Though the long-term outlook for finding and retaining enough drivers to meet the freight hauling needs of truckload carriers remains grim – due in part to a generational shift, with more Baby Boomers retiring than can be replaced by Generation X – the picture may be brightening significantly in the short term, according to some fleets.
“I say there really is no driver shortage,” Brett Terchilla, vp-fleet operations for Indianapolis-based truckload carrier Celadon Group. “We’ve got about 70% turnover but we’re keeping our 2,000-plus trucks on the road, running up to 1,000-mile length of hauls. And more drivers are calling us now than ever before.”
As a result, Celadon decided to beef up its hiring qualifications in October – and that effort hasn’t hurt its hiring ratios, either. “We interview 8,000 to 10,000 people a month and end up hiring about 200 of them – so about 2% to 3% of applicants get hired,” Terchilla said. “That ratio hasn’t changed, even though we tightened up our standards. There are just more qualified drivers out there.”
Several other carriers also report an easing of the driver shortage. Omaha, NE-based Werner Enterprises said in its year-end earnings report that while the driver market remained challenging, it was not as difficult in fourth quarter of 2007 as compared to the same period in 2006. “The weakness in the construction market and the medium-to-long-haul [dry] van fleet reduction contributed favorably to our driver recruiting and retention efforts in fourth quarter of 2007,” the carrier said.
“Our improved empty mile factor and significantly reduced driver turnover 24.6 percentage points resulted in fewer unmanned tractors and increased miles per tractor per week,” noted Cliff Beckham, president & CEO of USA Truck, Van Buren, AR. “Our driver turnover reduction coupled with nearly flat fleet growth led to reduced driver recruiting costs.”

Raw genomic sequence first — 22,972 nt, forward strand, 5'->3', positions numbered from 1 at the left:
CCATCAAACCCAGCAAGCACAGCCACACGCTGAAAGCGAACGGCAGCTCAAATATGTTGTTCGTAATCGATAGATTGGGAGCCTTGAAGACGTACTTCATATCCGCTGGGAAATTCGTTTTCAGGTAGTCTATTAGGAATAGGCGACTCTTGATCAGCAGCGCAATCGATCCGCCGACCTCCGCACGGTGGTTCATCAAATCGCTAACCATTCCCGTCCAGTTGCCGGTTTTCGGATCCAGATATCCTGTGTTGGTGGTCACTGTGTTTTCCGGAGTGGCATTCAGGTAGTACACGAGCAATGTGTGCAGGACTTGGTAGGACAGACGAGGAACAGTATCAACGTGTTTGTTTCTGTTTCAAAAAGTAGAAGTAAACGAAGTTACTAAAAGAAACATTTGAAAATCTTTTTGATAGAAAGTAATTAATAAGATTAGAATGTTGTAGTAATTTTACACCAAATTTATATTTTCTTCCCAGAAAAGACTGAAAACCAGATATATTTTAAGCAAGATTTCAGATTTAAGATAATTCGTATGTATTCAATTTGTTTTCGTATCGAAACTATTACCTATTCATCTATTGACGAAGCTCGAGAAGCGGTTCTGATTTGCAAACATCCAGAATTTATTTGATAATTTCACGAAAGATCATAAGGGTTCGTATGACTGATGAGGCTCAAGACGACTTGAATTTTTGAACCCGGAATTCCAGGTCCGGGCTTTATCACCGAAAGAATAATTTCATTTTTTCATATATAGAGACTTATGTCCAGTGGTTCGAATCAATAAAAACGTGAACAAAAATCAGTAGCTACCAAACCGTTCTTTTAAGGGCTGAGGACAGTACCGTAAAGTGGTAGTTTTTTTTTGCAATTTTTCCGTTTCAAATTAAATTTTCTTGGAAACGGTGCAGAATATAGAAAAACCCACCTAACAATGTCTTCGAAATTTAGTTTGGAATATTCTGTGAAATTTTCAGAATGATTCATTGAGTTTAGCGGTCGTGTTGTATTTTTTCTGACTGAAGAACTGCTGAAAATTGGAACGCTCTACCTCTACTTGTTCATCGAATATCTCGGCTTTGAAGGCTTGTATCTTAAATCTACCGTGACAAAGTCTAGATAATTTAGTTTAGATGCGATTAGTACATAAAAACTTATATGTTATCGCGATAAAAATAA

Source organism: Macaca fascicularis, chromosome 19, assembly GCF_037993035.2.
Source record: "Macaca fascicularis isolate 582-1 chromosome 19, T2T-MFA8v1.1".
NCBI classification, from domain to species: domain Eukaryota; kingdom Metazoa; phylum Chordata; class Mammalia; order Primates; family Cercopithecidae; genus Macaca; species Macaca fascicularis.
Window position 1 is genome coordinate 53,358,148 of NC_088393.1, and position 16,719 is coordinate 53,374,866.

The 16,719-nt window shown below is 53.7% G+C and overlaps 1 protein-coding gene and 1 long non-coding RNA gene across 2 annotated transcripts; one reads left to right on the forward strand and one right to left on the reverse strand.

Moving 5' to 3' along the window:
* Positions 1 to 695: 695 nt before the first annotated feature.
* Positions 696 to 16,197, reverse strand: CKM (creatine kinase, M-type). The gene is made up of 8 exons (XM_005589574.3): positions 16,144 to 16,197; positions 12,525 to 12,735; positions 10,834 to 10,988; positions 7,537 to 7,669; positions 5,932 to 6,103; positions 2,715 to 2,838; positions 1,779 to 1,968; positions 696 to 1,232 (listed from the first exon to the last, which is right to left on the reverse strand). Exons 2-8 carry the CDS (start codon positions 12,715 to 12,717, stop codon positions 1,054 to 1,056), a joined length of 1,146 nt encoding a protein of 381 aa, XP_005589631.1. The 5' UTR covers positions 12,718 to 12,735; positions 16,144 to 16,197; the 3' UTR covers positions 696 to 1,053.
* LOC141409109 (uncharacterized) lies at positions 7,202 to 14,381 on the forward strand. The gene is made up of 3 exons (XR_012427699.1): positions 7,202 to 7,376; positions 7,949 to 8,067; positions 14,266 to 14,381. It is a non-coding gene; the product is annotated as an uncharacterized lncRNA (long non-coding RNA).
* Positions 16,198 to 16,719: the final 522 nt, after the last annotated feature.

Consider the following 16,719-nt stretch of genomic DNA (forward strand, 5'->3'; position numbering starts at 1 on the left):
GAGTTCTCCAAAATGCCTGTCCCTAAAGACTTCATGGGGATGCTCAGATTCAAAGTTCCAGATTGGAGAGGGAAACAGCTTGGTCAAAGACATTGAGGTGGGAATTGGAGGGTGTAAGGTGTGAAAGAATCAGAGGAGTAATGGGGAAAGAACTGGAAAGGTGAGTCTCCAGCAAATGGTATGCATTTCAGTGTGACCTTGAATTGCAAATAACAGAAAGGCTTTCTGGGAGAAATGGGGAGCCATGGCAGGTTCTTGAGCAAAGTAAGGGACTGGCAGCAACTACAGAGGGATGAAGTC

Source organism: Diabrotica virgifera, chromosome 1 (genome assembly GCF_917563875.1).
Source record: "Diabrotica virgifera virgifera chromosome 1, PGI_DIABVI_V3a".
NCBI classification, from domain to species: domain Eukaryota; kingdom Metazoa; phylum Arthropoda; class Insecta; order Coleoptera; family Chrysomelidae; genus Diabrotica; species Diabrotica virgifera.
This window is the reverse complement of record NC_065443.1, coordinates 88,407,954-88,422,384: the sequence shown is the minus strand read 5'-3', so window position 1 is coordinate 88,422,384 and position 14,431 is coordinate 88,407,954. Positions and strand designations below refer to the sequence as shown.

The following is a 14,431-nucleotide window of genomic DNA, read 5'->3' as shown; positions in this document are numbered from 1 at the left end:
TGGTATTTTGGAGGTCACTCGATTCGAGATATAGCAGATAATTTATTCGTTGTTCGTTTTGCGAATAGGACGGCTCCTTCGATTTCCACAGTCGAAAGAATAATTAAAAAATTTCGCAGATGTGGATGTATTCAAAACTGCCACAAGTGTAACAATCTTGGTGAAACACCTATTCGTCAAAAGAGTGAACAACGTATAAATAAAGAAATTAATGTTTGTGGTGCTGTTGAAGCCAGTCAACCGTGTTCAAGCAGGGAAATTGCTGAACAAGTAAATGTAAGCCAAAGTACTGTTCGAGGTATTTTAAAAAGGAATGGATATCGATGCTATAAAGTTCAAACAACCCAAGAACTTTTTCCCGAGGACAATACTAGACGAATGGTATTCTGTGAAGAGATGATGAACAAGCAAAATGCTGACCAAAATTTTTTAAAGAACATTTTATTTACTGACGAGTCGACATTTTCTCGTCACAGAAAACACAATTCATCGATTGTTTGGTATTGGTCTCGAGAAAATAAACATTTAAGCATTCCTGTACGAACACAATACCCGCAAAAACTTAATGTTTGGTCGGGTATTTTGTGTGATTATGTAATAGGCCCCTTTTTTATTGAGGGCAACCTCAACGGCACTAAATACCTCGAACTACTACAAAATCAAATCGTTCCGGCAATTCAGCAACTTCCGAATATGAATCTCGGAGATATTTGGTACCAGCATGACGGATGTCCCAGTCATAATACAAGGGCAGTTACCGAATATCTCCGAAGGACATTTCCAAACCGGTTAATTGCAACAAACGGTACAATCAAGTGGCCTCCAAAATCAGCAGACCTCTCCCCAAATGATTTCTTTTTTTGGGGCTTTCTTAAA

Steve Russell, Celadon Group’s chairman & CEO, said his fleet’s long-term strategy is based on growth through success in attracting and retaining safe, experienced drivers, both internally and through acquiring the assets of under-performing companies – opportunities that are growing due to the current freight market slump.
In the company’s second fiscal quarter, Celadon said total revenue miles and total freight revenue increased compared with the prior year. In addition, miles per truck per week, and revenue per truck per week improved sequentially – the first time in the past six years that these metrics improved sequentially between September and December.
“From an industry-wide perspective, new truck order data indicate truck deliveries on a rolling basis declining below the long-term replacement rate for our industry,” said Russell in the carrier’s recent earnings report. “In addition, we believe the current freight environment will contribute to an increased number of fleet failures, and at some point we expect economic growth to produce an increase in freight tonnage. Over time, an improved supply-demand relationship should result.”
However, a 3% decline in freight revenue per loaded mile – reflecting the pressure on freight rates from shippers – knocked Celadon’s earnings down. The carrier posted a 72% drop in net income to $1.7 million in the second fiscal quarter of 2007, even though overall revenue include fuel surcharges increased 13% to $138.6 million compared in the same period in 2006. For the six months of its 2007 fiscal year, Celadon reported a 68% decrease in net income to $4.2 million, even though overall revenue increased 9% to $272.4 million as compared to the same six-month period in 2006.
“Freight is still out there, though,” Terchilla told FleetOwner. “All we need to do now is go and get it.”